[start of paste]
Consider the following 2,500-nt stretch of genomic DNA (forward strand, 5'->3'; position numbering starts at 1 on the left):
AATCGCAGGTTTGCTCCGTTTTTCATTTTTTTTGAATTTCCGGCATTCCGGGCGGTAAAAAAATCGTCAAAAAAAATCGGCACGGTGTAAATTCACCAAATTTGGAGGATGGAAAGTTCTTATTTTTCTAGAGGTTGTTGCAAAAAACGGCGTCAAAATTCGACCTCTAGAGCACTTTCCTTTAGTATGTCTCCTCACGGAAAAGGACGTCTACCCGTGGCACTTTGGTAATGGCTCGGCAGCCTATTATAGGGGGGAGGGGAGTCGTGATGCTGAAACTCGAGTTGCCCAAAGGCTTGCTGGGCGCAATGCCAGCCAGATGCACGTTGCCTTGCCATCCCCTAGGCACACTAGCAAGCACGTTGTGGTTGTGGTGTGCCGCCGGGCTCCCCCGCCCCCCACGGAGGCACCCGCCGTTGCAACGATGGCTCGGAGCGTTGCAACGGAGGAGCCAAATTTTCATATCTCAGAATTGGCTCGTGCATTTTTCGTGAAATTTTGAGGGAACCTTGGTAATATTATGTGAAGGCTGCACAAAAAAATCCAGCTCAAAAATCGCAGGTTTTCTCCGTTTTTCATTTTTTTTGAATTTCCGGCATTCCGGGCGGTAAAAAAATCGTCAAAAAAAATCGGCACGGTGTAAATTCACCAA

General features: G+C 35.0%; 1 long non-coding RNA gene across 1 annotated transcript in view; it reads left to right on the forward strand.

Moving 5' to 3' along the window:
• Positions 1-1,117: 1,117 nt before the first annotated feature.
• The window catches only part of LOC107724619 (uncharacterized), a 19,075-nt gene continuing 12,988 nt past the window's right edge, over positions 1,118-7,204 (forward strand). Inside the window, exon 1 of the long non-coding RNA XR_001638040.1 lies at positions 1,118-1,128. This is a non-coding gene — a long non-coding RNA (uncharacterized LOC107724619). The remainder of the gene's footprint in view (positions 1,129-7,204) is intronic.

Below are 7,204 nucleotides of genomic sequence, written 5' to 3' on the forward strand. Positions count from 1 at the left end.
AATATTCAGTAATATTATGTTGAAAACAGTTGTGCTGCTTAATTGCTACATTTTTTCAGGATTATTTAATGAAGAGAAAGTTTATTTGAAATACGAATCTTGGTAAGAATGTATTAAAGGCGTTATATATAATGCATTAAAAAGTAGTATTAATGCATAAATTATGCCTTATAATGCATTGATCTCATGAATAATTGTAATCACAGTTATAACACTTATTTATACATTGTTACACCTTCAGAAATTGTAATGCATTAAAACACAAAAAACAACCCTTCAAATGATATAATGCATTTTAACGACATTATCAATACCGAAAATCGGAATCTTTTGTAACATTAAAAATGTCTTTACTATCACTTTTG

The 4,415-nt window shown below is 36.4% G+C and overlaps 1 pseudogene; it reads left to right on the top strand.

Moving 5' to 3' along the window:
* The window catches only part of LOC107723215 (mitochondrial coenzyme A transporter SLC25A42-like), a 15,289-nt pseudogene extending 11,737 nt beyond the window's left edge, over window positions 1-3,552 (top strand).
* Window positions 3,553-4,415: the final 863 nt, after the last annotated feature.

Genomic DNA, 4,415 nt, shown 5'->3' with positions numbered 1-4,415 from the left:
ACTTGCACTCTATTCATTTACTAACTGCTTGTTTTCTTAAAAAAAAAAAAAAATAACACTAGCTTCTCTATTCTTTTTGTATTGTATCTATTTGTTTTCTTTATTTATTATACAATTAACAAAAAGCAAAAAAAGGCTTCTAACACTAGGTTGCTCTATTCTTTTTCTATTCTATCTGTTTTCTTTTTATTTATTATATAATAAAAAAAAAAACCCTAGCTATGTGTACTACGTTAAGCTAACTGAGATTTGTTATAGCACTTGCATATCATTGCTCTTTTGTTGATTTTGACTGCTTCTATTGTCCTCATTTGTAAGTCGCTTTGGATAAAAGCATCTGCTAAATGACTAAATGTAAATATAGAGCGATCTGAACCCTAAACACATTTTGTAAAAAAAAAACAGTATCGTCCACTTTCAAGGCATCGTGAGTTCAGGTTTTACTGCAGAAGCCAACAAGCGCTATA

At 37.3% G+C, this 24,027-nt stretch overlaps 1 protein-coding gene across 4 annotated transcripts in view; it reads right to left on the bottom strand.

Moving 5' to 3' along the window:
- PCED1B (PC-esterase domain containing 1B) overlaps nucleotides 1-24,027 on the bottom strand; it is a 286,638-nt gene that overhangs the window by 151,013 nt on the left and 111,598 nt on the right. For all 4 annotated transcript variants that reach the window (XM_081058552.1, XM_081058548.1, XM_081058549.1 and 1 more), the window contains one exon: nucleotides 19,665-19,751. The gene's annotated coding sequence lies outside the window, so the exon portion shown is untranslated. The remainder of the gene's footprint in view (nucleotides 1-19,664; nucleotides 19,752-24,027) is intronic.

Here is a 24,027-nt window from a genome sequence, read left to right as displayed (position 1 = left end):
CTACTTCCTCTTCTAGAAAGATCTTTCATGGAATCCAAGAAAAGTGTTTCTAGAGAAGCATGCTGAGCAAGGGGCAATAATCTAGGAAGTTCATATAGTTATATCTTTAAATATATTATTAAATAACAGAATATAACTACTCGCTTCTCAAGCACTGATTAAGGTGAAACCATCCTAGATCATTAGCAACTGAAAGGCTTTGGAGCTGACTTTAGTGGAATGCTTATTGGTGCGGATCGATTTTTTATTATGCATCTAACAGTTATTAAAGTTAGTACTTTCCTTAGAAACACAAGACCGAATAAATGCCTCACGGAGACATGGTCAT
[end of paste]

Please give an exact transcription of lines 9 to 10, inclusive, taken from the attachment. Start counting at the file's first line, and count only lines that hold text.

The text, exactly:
The 4,415-nt window shown below is 36.4% G+C and overlaps 1 pseudogene; it reads left to right on the top strand.

Moving 5' to 3' along the window: